Monday, August 18, 2008

Some Spammers Are "Getting Out Of The Business"

If you've been reading any tech news sites lately, you've probably noticed two distinct trends:

1) Lots of reporting of the storm worm, with sub-stories related to mass hijacks of publicly-owned websites for the purposes of infecting the public's PC's with the Storm worm. (With still further subsets focusing on the "Russian Business Network" (or "RBN") being behind the whole setup.)
2) Lots of arrests, convictions, and imprisonments of large-scale illegal spammers. (Including one murder-suicide of a previously incarcerated illegal spammer.)
3) More raids in Romania of online scammers, predominantly eBay scammers.
4) Lots of arrests and indictments related to the TJ Maxx identity theft incidents from last year.

As with last year, 2008 is proving to be an extremely bad year for illegal spammers.

I define an illegal spammer as the following, which is more specific than CAN-SPAM:

- They don't care who they send to, or whether they actually ever wanted to hear from them in the first place.
- Further to that point: they actively seek out email addresses of total strangers to start spamming them. They know that these email addresses are not actively seeking to be sent spam. They don't care.
- They try to get as much deliverability out of their messages whenever they know that their messages are being specifically filtered against (remember: they know these people don't want the messages in the first place.)
- They spam the same individual numerous times per day. (And in many cases: per hour.)
- They spam urls representing largely illegal or fraudulent websites, selling either fake or counterfeit products, in violation of international law.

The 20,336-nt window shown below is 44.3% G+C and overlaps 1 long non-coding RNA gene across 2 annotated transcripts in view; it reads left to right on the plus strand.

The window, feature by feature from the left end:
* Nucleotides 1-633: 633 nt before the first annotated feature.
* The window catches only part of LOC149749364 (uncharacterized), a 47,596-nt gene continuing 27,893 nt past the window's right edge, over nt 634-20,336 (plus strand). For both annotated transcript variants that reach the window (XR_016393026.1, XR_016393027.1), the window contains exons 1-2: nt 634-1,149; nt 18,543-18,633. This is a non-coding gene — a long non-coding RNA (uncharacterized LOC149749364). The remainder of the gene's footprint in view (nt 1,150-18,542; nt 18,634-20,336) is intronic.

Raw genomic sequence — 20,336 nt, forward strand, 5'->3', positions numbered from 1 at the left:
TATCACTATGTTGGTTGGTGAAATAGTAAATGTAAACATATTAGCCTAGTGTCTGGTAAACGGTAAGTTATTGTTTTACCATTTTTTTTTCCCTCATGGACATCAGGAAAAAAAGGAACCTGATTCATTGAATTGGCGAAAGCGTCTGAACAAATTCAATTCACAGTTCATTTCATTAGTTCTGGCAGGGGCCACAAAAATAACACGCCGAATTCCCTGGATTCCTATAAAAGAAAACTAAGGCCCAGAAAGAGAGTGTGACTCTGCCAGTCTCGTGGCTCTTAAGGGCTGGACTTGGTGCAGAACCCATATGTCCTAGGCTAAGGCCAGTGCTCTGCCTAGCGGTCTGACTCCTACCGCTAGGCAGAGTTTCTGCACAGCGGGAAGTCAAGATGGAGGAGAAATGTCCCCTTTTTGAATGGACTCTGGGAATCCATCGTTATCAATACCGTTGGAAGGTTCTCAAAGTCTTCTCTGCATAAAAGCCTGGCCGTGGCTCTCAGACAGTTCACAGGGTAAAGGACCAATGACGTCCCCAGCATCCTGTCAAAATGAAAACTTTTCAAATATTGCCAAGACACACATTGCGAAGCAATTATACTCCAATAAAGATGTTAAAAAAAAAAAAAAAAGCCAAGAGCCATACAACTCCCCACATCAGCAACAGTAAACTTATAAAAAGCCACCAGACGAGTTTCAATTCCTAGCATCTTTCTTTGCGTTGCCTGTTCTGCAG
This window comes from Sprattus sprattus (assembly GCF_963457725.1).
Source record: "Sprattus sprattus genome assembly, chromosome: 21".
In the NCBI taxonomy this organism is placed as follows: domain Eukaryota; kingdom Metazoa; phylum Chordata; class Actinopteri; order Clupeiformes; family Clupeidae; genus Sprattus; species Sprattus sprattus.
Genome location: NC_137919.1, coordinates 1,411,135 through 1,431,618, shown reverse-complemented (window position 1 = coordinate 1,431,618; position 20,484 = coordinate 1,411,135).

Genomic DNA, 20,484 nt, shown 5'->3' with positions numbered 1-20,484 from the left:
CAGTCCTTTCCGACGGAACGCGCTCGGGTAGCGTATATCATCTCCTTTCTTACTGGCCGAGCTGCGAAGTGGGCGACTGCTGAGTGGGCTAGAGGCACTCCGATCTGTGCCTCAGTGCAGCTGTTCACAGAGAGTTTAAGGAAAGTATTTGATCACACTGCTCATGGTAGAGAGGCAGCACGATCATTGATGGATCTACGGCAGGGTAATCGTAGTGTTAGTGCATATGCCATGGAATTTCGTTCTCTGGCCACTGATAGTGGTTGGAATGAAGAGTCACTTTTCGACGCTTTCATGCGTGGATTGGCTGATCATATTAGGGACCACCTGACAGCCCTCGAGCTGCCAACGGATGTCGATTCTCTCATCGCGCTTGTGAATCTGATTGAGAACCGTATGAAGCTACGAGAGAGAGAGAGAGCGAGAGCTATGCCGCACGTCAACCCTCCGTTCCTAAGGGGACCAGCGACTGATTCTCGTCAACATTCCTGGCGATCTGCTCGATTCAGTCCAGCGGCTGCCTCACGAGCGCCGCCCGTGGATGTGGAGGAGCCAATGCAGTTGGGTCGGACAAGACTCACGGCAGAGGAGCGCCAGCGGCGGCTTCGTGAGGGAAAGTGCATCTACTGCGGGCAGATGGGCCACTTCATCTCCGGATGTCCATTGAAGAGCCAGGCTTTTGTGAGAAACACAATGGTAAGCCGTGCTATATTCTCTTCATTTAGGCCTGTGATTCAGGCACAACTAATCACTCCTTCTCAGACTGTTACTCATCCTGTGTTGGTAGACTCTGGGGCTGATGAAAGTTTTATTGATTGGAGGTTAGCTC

- They never opt anyone out, ever, and never honor any inbound communication regarding spamming.
- In many cases, their sites actively filter for any words related to spamming in their email or contact forms. They are well aware that they operate in violation of the law, and the public's privacy.
- Their "opt-out policy" is to tell anyone who complains to "find your delete key."

Robert Soloway was just such an individual. He knowingly spammed millions of people, several times per day, promoting "products" which either didn't work (his so-called "turnkey email marketing solution") or a variety of other bogus products. He ignored, and then later actively retaliated against any complaints regarding spamming.

Soloway was recently quoted as saying "I can honestly say, even though I'm going to federal prison, for once in my life, I have a focus. I'm very sorry for what I did. I'm hoping people can forgive me." (source) This is in very stark contrast to previous statements he had made in chat rooms and web forums. e.g.: "I always win ... regardless of the judgment amount ... losing is not an option, and I never ever, ever have to pay a single cent to anyone." (source)

Well we now know just how wrong he was.

I'm not going to comment on the Eddie Davidson murder suicide. It was very tragic and ultimately had very little to do with his prior spamming exploits (other than the fact that he escaped from the prison he was sent to for doing so.) What I will comment on is that Davidson was an active and willing informant to the FBI and other law enforcement agencies, something very few press outlets covered. He was already providing lots of information on how stock spamming worked, and was allegedly assisting in the case against his former business partner Darrel Uselton, known to be a rampant, unrepentant stock spammers for years. Jack and Darrel Uselton are both awaiting trial on Sept. 29th and continue to be under investigation by several states and the US Securities and Exchange Commission (SEC). (See the Texas AG's press release dated July 9, 2008.)

That doesn't bode well for many spammers, and could also have the ancilliary effect of further damaging Alan Ralsky, currently under a similar indictment in Michigan related to his repeated stock spamming activities, and profiting from stock market manipulation.